Each background can be bought at three levels (costing 1 point each). Characters can only have a maximum of three total levels of backgrounds if they are standard, and then three points more for each point level after (ie. legendary characters can purchased 12 levels of backgrounds total).
The final step of character creation is to spend money, and again the amount varies depending on the starting point level (from $350 for a standard character to $2000 for legendary ones). Since a battle rig or airship can cost $1000 or more, standard characters wishing to start with such vehicles will need to use their background points to acquire them.
Core Mechanics [ edit ]
The primary success mechanic in Age of Steel is a skill check.
Every skill in AoS has a corresponding stat, and to make a skill check the player rolls a number of dice equal to their points in that stat (1-5). They need to achieve a number of "successes" on those dice equal to the difficulty number set by the GM.
To succeed on an an untrained skill a player needs to roll a 5 or 6, but if they are trained in the skill a 4 also counts as a success. If they have mastered the skill, then a 3 also counts as a success.
If a character has a knack in a skill they gain two extra dice for the roll.
Opposed Skill Checks
If the character is making a check that is opposed by another character (eg. in combat) the GM decides which one is the "passive" character. That character makes a skill check, and then the "active" character must roll the same number of successes (or more) to succeed.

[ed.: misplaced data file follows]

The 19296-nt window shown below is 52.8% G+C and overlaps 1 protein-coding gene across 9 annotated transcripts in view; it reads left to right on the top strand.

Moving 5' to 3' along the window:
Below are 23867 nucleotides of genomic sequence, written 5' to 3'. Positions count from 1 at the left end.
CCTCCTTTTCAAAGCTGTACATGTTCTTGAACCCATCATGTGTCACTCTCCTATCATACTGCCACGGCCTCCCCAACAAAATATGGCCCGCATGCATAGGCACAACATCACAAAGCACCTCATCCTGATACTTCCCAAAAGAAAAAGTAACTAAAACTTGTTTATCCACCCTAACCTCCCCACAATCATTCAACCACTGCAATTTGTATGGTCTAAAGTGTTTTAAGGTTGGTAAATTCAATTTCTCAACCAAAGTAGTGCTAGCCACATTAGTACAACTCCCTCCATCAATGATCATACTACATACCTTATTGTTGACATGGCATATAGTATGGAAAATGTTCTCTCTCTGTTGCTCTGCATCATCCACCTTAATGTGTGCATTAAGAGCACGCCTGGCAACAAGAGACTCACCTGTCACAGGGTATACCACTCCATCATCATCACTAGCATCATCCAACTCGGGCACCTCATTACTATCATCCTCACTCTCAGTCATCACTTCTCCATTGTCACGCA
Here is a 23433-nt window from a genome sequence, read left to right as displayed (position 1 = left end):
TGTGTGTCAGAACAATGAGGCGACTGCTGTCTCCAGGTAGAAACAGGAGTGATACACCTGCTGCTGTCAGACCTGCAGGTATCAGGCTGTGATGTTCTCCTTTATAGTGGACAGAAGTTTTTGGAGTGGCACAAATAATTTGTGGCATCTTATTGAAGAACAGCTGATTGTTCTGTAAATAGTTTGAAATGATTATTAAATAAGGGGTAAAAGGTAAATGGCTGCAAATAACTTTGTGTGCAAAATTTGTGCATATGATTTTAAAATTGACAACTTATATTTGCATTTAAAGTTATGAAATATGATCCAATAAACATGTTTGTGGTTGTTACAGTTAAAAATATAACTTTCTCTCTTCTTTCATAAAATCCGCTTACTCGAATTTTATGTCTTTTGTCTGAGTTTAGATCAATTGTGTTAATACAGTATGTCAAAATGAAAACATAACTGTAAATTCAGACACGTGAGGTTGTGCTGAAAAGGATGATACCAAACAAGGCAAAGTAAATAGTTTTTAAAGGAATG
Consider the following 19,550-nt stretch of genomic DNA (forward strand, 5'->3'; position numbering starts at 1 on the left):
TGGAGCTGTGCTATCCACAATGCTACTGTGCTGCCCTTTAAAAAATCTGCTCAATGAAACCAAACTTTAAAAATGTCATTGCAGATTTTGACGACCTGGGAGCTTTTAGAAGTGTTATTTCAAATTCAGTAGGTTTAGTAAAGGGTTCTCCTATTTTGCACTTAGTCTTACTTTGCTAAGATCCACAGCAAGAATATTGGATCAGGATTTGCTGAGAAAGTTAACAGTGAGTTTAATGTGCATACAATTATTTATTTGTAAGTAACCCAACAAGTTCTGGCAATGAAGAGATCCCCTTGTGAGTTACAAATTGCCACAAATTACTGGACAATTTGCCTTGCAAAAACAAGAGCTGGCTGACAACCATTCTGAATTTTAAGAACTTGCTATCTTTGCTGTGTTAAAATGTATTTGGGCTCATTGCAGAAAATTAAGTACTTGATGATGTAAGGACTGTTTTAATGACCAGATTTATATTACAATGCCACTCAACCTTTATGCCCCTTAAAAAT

Characters also start with a number of "moxie points" (based on their character point level). These points can only be used once, although the GM can award more moxie points for good role-playing or completing a goal.
Moxie points can be spent in several ways, such as to provide temporary armor or avoid a roll that would result in death. They can also be spent on skill checks, giving the player twice as many dice to roll for that check.
Combat [ edit ]
Combat begins with each character rolling their Physique stat as if it was a trained skill (ie. 4+ counts as a success). Their total number of successes becomes their initiative score for the combat.
If one group surprises another group, the group with surprise gets two extra dice for their initiative roll.
Each round of combat a character gets one primary and one secondary action. Primary actions are things like attacking with a weapon or tackling someone, while secondary actions are things like aiming or moving.